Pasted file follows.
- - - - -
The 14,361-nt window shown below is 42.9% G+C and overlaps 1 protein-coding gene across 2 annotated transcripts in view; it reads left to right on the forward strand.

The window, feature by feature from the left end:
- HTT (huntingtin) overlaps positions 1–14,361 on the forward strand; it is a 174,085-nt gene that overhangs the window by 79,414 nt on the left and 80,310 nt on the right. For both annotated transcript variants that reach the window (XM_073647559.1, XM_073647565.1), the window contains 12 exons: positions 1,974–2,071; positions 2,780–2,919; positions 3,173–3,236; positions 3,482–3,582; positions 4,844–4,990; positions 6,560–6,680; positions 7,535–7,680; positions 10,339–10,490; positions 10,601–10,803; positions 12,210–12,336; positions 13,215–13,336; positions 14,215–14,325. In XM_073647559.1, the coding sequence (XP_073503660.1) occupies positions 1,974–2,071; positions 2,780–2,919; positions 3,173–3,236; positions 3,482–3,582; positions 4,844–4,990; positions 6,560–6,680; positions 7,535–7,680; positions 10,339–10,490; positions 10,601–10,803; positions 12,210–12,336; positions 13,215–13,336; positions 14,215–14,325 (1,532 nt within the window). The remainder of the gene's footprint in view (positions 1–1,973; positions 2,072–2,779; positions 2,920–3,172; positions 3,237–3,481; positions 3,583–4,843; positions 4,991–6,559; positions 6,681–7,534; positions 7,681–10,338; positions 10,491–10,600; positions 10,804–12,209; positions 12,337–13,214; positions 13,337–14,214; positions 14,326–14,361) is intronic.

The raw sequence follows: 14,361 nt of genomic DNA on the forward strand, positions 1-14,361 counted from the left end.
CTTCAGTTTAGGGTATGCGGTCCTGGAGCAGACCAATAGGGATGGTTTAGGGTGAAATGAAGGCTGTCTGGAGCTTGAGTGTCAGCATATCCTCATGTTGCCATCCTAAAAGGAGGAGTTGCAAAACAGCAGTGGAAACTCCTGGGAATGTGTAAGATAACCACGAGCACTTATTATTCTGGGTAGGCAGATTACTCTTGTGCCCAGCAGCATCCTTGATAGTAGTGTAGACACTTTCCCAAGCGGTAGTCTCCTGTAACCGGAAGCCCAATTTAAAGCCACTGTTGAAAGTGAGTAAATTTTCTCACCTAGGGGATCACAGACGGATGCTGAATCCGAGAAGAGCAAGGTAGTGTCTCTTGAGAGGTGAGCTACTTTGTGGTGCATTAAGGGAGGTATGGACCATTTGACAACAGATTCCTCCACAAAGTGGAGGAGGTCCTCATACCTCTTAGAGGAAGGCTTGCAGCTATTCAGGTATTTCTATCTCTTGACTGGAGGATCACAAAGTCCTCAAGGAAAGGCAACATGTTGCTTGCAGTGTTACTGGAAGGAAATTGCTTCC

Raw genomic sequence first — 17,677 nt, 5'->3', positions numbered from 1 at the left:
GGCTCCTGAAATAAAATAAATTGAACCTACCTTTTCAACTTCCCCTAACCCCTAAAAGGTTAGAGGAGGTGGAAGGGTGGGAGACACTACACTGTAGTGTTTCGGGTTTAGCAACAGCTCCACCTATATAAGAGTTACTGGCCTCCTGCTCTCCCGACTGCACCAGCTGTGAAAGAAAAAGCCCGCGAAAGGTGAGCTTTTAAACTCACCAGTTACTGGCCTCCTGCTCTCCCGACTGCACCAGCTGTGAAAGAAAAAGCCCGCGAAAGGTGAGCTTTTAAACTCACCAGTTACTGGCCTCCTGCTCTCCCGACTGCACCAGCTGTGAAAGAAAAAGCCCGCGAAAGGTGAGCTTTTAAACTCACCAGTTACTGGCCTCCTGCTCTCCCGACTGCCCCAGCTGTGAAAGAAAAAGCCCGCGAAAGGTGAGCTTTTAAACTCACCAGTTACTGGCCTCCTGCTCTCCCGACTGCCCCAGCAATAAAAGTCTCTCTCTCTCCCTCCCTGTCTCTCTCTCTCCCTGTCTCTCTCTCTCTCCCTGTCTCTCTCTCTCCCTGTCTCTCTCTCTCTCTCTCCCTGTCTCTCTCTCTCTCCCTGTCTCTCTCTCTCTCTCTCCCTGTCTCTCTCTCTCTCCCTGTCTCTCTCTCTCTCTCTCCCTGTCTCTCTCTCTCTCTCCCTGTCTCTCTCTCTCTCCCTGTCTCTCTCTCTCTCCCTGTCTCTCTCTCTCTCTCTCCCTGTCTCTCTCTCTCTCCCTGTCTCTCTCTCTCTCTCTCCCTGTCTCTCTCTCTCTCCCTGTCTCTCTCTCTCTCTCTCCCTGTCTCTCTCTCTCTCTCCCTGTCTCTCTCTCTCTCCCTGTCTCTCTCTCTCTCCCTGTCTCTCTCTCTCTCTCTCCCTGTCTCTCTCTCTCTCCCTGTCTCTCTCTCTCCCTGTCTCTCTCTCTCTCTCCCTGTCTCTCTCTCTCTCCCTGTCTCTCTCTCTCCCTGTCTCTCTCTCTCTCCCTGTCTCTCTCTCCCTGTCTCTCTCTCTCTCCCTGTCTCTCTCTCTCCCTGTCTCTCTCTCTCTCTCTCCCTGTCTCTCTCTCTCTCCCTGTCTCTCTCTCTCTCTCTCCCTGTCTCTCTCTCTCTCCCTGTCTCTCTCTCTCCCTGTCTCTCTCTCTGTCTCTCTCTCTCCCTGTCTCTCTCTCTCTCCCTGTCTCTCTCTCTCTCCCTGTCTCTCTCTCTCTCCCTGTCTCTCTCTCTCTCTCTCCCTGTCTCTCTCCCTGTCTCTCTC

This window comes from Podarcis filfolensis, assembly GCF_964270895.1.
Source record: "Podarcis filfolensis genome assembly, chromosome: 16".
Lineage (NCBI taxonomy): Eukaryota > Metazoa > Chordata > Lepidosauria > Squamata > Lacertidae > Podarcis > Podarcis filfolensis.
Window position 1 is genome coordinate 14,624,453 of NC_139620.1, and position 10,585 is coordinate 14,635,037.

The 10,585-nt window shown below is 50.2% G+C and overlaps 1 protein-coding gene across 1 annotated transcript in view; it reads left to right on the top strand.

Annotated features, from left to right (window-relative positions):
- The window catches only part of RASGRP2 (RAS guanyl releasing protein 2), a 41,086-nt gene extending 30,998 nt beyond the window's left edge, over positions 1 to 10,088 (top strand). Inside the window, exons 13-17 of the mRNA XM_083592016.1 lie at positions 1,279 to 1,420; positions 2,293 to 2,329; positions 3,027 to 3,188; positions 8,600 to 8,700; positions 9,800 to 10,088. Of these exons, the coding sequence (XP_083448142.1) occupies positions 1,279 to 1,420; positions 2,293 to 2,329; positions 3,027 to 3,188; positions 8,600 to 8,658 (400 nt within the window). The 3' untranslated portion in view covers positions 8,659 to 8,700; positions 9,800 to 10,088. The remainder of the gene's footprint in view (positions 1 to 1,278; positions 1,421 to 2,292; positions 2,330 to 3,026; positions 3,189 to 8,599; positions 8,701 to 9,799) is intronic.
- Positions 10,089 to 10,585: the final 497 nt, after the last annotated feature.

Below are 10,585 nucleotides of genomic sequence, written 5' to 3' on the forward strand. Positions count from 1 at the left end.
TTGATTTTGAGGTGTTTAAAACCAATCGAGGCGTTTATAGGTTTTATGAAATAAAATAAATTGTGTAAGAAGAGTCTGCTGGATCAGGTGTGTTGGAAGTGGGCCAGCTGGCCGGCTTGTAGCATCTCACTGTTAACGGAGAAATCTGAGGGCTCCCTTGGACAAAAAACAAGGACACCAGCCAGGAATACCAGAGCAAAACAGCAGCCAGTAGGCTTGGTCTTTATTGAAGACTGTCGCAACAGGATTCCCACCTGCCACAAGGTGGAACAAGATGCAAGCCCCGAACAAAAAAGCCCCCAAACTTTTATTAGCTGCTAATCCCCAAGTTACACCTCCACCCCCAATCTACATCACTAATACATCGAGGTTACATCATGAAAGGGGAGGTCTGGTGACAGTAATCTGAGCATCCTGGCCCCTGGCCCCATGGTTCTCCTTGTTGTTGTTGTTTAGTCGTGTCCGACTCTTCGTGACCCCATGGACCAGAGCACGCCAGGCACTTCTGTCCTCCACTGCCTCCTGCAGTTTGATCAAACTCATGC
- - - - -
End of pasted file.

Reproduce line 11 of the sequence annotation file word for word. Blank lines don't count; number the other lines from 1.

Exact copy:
Window position 1 is genome coordinate 14,624,453 of NC_139620.1, and position 10,585 is coordinate 14,635,037.